Now go do your civic duty, and vote! Voting ends Saturday, and you can vote on the finalists beginning Monday. Good luck.
A history of the Scientology movement, a biography of Benjamin Franklin's sister, and a poetry collection published by Graywolf Press are among the finalists for the National Book Award, announced this morning on MSNBC's talk show, "Morning Joe."
And Minnesota poet Matt Rasmussen's debut collection, "Black Aperture," is among the finalists for poetry.
Rasmussen, born in International Falls, now lives in Robbinsdale and teaches at Gustavus Adolphus College. His book, "Black Aperture," also won the Walt Whitman Award. It was published by Louisiana State University Press.
Winners will be announced Nov. 20. Here's the whole list of finalists, with links to Star Tribune reviews, when available:
"Book of Ages: The Life and Opinions of Jane Franklin," by Jill Lepore
"Hitler's Furies: German Women in the Nazi Killing Fields," by Wendy Lower. (Review runs next week.)
"The Unwinding: An Inner History of the New America," by George Packer
"The Internal Enemy: Slavery and War in Virginia 1772-1832," by Alan Taylor
"Going Clear: Scientology, Hollywood, and the Prison of Belief," by Lawrence Wright.
"The Tenth of December," by George Saunders
"The Lowland," by Jhumpa Lahiri.
"The Bleeding Edge," by Thomas Pynchon. (Review scheduled.)
"The Flamethrowers," by Rachel Kushner
"The Good Lord Bird," by James McBride
Young People's LIterature:
"The True Blue Scouts of Sugarman Swamp," by Kathi Appelt
"The Thing About Luck," by Cynthia Kadohata
"Far, Far Away," by Tom McNeal
"Picture Me Gone," by Meg Rosoff
"Boxers and Saints," by Gene Luen Yang. Yang is a faculty member of Hamline University's low-residency MFA in Writing for Children and Young Adults
"Metaphysical Dog," by Frank Bidart
"Illusion," by Lucie Brock-Broido
"The Big Smoke," by Adrian Matejka
"Incarnadine," by Mary Szybist, published by Minneapolis' Graywolf Press.
The 20 finalists were chosen from a long list, which included Minneapolis young-adult writers Anne Ursu and Kate DiCamillo. The winners will be announced Nov. 20 in New York.
Solomon had already won the National Book Critics Circle Award, and Johnson's book had won the Pulitzer Prize.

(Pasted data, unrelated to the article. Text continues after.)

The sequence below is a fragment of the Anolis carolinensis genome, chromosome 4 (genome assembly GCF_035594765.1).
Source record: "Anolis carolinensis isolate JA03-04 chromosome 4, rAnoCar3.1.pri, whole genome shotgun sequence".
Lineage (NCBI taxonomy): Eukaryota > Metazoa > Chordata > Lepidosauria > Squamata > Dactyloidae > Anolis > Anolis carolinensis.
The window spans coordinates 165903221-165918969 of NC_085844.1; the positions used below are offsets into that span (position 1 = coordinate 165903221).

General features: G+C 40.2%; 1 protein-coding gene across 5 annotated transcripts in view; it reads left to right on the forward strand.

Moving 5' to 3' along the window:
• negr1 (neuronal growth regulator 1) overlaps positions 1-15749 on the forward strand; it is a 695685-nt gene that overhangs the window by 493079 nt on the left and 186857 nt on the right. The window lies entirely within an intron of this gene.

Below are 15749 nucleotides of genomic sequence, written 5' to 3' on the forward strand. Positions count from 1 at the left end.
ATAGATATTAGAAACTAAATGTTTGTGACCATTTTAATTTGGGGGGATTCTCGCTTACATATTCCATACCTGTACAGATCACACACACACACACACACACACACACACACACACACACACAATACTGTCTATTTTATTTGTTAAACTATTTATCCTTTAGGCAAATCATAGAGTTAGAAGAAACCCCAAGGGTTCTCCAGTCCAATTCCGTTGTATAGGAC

The Dayton Literary Peace Prize carries an award of $10,000 and will be presented Nov. 3 in Dayton, Ohio.
This year's runners-up were "Billy Lynn's Long Halftime Walk," by Ben Fountain (also winner of a National Book Critics Circle Award) and "Devil in the Grove," by Gilbert King.
The list of nominees had included Louise Erdrich's novel, "The Round House," winner of a National Book Award and a Minnesota Book Award, and a memoir of Romania, "Burying the Typewriter," published by Graywolf Press.
The peace prize is awarded annually to books that use the power of literature to foster peace and understanding.
The final long list for the National Book Awards was announced today--fiction, the one that so many were waiting for. It's a rich list, mostly big names--Alice McDermott won the National Book Award in 1998 for "Charming Billy"; Thomas Pynchon won the award in 1974; Jhumpa Lahiri has won the Pulitzer Prize, and George Saunders' collection of stories was boldly called the best book of the year--in January--by the New York Times.
And then there's Anthony Marra, with a debut novel.
Here's the list, with links to Strib reviews when available.
Tom Drury, "Pacific."
Elizabeth Graver, "The End of the Point."
Rachel Kushner, "The Flame Throwers."
Jhumpa Lahiri, "The Lowland." (Review runs this Sunday; Lahiri will be in town in October. This book is also short-listed for the Man Booker Prize.)
Anthony Marra, "A Constellation of Vita Phenomena."
James McBride, "The Good Lord Bird."
Alice McDermott, "Someone." (Review runs Sunday. She'll be at Common Good Book on Sept. 25.)
Thomas Pynchon, "Bleeding Edge" (Review runs later this fall.)
George Saunders, "The Tenth of December." (Saunders will kick off the Pen Pals Series in October.)
Joan Silber, "Fools."
Lists for young adult, poetry, and nonfiction were announced earlier in the week. The winner will be announced in November.